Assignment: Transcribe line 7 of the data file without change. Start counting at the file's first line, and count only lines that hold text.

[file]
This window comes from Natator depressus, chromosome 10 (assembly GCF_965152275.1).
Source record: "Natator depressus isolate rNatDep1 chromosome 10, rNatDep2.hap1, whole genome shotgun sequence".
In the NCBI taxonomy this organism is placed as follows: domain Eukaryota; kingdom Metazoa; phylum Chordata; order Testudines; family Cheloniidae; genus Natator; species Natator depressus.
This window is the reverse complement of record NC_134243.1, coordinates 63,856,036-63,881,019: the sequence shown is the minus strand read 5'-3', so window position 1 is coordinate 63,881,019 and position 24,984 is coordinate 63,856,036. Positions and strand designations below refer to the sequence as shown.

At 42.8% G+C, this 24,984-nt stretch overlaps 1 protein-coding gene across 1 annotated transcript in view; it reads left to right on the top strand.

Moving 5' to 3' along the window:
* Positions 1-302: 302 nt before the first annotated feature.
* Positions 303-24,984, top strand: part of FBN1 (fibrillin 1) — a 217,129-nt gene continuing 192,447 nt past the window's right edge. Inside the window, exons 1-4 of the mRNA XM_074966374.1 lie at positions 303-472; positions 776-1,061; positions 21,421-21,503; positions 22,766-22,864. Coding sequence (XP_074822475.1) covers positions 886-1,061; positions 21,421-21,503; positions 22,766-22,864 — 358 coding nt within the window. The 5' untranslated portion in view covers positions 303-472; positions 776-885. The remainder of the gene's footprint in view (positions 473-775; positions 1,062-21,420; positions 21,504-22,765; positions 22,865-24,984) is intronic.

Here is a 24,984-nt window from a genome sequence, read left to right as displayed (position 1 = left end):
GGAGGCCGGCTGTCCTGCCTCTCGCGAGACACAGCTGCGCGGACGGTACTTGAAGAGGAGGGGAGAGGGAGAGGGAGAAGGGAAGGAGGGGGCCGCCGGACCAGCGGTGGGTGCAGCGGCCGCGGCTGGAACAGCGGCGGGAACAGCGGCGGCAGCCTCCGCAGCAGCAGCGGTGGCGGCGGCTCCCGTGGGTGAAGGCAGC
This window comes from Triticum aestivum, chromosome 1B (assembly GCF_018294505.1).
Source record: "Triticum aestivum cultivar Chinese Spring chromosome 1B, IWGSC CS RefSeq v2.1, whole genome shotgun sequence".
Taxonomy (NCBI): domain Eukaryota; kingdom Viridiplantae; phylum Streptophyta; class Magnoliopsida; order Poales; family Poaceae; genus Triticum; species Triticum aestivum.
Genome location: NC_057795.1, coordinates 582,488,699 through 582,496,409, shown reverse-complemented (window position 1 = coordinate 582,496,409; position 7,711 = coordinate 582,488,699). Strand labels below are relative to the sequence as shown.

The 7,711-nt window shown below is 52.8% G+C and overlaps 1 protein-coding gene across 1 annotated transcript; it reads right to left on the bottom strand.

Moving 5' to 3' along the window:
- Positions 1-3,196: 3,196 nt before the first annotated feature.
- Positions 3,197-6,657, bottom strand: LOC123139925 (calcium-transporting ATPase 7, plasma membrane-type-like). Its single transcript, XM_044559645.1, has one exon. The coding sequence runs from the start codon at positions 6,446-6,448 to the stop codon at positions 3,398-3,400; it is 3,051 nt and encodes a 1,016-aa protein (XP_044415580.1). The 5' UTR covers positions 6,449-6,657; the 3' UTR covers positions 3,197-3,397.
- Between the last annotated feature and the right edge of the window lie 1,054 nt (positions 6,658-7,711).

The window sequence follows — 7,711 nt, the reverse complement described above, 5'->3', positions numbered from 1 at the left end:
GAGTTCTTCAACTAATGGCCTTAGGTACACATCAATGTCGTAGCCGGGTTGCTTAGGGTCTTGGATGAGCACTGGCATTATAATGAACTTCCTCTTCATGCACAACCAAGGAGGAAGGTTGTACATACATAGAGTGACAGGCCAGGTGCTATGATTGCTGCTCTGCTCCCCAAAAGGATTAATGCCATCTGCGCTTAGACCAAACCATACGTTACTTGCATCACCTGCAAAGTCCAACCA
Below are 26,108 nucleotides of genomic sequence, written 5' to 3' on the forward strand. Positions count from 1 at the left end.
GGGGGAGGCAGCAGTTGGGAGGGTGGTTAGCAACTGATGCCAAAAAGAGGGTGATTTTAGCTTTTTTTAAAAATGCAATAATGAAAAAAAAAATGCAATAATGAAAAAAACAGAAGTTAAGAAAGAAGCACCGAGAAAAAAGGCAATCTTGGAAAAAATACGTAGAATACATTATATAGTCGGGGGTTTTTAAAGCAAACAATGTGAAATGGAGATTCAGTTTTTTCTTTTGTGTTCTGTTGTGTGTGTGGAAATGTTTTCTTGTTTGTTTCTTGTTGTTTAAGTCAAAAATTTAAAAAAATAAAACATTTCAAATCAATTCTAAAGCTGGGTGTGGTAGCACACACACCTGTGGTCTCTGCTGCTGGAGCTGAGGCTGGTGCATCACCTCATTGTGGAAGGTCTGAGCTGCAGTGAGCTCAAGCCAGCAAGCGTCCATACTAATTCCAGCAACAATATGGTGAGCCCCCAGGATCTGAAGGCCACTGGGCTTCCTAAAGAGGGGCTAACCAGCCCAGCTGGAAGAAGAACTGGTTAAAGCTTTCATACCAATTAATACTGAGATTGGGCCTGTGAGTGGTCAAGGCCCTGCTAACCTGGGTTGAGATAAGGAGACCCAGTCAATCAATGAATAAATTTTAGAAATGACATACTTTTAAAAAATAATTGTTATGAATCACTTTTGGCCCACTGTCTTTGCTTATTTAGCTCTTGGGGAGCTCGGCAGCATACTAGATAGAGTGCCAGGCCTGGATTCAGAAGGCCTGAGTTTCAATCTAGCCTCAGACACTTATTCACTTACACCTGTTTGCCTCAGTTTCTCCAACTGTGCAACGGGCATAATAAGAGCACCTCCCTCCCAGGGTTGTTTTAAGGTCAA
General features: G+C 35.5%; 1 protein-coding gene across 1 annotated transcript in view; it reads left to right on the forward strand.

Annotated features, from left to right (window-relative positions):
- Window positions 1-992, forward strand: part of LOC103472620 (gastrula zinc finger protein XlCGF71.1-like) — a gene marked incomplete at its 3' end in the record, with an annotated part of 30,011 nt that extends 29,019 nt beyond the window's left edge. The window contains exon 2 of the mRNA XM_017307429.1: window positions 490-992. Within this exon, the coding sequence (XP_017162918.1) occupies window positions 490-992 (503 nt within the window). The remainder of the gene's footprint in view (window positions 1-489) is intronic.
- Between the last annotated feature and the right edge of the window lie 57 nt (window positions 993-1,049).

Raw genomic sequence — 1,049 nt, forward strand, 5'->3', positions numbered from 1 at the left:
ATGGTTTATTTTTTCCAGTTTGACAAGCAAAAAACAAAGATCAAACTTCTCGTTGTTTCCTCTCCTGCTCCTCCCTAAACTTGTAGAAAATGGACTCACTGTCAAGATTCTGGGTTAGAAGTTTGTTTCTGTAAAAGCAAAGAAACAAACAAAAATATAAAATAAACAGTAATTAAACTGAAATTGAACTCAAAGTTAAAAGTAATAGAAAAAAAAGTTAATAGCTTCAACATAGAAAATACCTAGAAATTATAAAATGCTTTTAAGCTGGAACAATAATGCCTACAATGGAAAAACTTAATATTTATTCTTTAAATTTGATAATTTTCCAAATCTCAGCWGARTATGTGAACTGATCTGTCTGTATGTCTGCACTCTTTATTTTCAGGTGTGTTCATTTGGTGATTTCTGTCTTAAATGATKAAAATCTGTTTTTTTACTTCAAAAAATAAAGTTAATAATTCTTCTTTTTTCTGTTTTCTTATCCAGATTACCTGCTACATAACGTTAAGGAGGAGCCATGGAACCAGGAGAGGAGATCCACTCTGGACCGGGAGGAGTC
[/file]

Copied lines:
* Positions 1-302: 302 nt before the first annotated feature.